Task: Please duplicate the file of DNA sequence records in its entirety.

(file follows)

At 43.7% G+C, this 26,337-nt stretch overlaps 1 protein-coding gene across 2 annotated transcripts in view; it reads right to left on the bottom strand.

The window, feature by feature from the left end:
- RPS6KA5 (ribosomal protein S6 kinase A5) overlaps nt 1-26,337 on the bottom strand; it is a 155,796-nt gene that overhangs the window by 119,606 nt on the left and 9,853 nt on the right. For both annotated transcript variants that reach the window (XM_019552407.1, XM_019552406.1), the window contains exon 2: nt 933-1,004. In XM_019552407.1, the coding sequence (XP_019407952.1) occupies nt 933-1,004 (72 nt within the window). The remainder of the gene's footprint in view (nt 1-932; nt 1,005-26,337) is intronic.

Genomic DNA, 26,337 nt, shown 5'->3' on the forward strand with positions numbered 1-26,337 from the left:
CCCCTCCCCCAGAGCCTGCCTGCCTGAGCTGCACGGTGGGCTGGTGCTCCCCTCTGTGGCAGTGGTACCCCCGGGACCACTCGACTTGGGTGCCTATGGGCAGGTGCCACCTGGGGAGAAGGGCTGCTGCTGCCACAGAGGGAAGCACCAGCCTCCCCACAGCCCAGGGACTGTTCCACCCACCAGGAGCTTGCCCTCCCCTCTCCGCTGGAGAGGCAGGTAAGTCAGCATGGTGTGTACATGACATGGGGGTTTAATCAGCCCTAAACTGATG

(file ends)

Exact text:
At 43.7% G+C, this 26,337-nt stretch overlaps 1 protein-coding gene across 2 annotated transcripts in view; it reads right to left on the bottom strand.

The window, feature by feature from the left end:
- RPS6KA5 (ribosomal protein S6 kinase A5) overlaps nt 1-26,337 on the bottom strand; it is a 155,796-nt gene that overhangs the window by 119,606 nt on the left and 9,853 nt on the right. For both annotated transcript variants that reach the window (XM_019552407.1, XM_019552406.1), the window contains exon 2: nt 933-1,004. In XM_019552407.1, the coding sequence (XP_019407952.1) occupies nt 933-1,004 (72 nt within the window). The remainder of the gene's footprint in view (nt 1-932; nt 1,005-26,337) is intronic.

Genomic DNA, 26,337 nt, shown 5'->3' on the forward strand with positions numbered 1-26,337 from the left:
CCCCTCCCCCAGAGCCTGCCTGCCTGAGCTGCACGGTGGGCTGGTGCTCCCCTCTGTGGCAGTGGTACCCCCGGGACCACTCGACTTGGGTGCCTATGGGCAGGTGCCACCTGGGGAGAAGGGCTGCTGCTGCCACAGAGGGAAGCACCAGCCTCCCCACAGCCCAGGGACTGTTCCACCCACCAGGAGCTTGCCCTCCCCTCTCCGCTGGAGAGGCAGGTAAGTCAGCATGGTGTGTACATGACATGGGGGTTTAATCAGCCCTAAACTGATG